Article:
The flashcards are best experienced in person but a special set of circumstances came up earlier this week and I FaceTimed a friend through it. There were flashcards all over my kitchen but we made it work!
Helping someone determine their type should be done in the context of relationship. For that reason, if I don't know you in real life, I won't be able to help you figure out your type. But I do love answering questions about the Enneagram so please feel free to ask.
Now You Know Your Type...
Once you know your type, the journey begins. You'll want to read more about your type (resources below) and consider your wings and the aforementioned Arrows and Centers section.
This is also where the path to wholeness comes in. Each type has Unhealthy, Average, and Healthy Levels. I love that they lay it all out: here's what we can expect and aspire to, according to our type.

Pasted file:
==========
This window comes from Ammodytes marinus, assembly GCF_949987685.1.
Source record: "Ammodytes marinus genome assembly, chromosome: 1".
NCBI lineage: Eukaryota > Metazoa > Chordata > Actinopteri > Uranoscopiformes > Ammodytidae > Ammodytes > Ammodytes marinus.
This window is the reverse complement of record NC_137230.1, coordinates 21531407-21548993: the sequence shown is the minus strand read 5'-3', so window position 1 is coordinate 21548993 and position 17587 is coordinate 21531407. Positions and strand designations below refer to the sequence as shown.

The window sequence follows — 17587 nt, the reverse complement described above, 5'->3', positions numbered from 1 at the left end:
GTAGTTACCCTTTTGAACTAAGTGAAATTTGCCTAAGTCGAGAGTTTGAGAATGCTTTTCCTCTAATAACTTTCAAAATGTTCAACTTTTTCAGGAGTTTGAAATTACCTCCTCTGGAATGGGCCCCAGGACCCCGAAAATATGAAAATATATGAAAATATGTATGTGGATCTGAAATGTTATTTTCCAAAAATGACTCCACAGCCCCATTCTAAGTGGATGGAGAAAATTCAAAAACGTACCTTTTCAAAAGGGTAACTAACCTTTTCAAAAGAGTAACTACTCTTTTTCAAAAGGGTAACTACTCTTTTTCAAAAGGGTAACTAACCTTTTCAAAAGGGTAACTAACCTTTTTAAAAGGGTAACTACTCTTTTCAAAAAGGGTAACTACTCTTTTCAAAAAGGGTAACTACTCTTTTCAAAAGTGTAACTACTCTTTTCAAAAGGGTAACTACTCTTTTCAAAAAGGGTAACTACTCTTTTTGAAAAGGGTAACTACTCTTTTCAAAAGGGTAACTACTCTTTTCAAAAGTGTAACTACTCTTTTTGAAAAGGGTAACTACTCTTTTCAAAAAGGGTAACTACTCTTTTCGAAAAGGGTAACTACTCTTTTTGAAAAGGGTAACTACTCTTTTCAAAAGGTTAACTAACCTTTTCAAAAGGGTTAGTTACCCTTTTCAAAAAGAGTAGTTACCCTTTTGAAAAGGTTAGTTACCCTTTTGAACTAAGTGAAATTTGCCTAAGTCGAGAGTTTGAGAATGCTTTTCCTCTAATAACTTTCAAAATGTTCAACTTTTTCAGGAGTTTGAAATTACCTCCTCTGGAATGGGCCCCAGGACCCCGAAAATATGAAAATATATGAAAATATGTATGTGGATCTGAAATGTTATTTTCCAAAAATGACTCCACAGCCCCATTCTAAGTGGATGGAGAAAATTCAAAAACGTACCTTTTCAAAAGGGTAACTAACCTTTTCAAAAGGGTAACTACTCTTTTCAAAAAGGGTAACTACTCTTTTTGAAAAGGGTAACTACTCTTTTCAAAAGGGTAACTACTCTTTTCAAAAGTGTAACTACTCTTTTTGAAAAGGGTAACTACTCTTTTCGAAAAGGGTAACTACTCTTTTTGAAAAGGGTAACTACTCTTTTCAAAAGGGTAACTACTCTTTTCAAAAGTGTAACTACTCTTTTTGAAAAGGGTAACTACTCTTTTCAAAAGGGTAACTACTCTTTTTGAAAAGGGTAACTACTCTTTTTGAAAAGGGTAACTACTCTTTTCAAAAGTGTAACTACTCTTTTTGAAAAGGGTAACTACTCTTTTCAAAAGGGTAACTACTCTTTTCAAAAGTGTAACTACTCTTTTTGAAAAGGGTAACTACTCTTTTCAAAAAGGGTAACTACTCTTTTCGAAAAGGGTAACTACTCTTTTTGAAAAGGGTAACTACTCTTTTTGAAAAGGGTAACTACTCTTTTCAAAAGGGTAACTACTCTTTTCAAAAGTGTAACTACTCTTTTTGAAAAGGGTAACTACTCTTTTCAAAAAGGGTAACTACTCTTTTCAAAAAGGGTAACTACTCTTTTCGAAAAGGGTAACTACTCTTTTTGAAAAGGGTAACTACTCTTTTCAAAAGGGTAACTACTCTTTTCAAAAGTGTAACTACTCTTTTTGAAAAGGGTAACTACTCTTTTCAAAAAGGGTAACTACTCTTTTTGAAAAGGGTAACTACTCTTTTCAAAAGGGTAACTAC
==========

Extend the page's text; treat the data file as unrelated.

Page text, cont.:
Here's what it looks like for a 4.
By identifying our temptations, defense mechanisms, core struggles (root sin, per Richard Rohr), and life tasks, we normalize our experience, while also experiencing the freedom to grow and change. And that, my friends, is beautiful.
The Enneagram: A Christian Perspective- Richard Rohr
The Enneagram Made Easy- Renee Baron and Elizabeth Wagele
Enneagram Institute (tons of free resources)
EnneaThoughts- free daily type-specific emails with brief insights, encouragement, or challenges
(I have not yet read it but I hear good things about The Wisdom of the Enneagram by Riso and Hudson.)
I could keep going but I'll pause for now. What else do you want to know? What Enneagram type are you?